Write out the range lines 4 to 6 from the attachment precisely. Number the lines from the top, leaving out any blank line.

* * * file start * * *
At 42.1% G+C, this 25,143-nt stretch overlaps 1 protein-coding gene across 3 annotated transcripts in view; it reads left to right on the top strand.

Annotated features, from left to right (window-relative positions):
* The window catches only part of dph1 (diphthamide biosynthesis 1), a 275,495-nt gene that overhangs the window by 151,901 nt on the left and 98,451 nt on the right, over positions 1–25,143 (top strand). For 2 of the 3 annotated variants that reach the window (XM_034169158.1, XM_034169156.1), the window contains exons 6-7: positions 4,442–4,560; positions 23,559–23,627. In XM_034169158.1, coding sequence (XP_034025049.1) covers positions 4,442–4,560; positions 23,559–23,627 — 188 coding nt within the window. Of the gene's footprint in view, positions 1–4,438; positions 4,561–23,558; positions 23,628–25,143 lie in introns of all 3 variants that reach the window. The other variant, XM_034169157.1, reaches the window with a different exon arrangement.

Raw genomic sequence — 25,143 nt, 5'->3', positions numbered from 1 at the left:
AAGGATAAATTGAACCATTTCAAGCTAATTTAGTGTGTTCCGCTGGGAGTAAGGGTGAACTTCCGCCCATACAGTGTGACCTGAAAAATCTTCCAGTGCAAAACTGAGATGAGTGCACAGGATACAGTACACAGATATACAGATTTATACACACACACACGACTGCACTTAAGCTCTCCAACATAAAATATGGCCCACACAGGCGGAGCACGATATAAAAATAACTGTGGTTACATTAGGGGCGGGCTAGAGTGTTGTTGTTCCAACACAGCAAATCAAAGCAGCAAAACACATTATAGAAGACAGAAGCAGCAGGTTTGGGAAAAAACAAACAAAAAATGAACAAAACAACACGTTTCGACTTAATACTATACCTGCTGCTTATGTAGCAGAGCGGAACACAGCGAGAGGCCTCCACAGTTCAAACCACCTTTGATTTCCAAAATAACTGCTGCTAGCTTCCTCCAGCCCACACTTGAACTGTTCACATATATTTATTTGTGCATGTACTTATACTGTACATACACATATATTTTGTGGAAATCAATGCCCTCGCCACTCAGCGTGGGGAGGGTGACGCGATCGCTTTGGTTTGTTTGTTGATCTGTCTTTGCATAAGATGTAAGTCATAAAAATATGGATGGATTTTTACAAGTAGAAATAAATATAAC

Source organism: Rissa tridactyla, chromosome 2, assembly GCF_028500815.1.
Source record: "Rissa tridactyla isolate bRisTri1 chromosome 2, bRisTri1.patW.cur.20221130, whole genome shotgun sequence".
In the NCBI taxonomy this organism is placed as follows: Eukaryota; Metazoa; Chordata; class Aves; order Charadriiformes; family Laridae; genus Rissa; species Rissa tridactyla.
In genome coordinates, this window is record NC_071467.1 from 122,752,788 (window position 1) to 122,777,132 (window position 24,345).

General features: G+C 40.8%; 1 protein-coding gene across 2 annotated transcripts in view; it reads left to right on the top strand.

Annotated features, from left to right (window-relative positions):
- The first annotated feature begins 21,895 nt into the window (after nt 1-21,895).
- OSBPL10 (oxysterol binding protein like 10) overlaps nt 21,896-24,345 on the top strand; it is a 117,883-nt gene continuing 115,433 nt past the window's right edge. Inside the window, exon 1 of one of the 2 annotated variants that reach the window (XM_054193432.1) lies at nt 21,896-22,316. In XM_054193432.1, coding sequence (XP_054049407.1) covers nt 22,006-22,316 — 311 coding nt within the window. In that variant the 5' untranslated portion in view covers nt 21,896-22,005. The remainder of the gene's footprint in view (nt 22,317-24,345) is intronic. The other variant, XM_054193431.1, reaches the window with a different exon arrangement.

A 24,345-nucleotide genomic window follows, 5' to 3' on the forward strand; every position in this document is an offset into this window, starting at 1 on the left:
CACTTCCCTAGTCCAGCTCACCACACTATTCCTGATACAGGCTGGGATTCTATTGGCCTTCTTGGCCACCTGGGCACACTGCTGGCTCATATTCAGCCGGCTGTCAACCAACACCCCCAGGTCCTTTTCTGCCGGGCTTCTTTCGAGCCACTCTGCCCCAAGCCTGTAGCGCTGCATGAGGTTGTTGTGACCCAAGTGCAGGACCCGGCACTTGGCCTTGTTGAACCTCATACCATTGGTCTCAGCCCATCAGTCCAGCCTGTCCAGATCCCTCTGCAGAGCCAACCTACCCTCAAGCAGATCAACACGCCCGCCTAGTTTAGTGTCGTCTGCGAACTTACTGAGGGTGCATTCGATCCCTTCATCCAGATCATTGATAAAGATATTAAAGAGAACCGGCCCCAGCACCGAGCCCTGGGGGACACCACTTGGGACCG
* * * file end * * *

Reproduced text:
Raw genomic sequence — 25,143 nt, 5'->3', positions numbered from 1 at the left:
AAGGATAAATTGAACCATTTCAAGCTAATTTAGTGTGTTCCGCTGGGAGTAAGGGTGAACTTCCGCCCATACAGTGTGACCTGAAAAATCTTCCAGTGCAAAACTGAGATGAGTGCACAGGATACAGTACACAGATATACAGATTTATACACACACACACGACTGCACTTAAGCTCTCCAACATAAAATATGGCCCACACAGGCGGAGCACGATATAAAAATAACTGTGGTTACATTAGGGGCGGGCTAGAGTGTTGTTGTTCCAACACAGCAAATCAAAGCAGCAAAACACATTATAGAAGACAGAAGCAGCAGGTTTGGGAAAAAACAAACAAAAAATGAACAAAACAACACGTTTCGACTTAATACTATACCTGCTGCTTATGTAGCAGAGCGGAACACAGCGAGAGGCCTCCACAGTTCAAACCACCTTTGATTTCCAAAATAACTGCTGCTAGCTTCCTCCAGCCCACACTTGAACTGTTCACATATATTTATTTGTGCATGTACTTATACTGTACATACACATATATTTTGTGGAAATCAATGCCCTCGCCACTCAGCGTGGGGAGGGTGACGCGATCGCTTTGGTTTGTTTGTTGATCTGTCTTTGCATAAGATGTAAGTCATAAAAATATGGATGGATTTTTACAAGTAGAAATAAATATAAC

Source organism: Rissa tridactyla, chromosome 2, assembly GCF_028500815.1.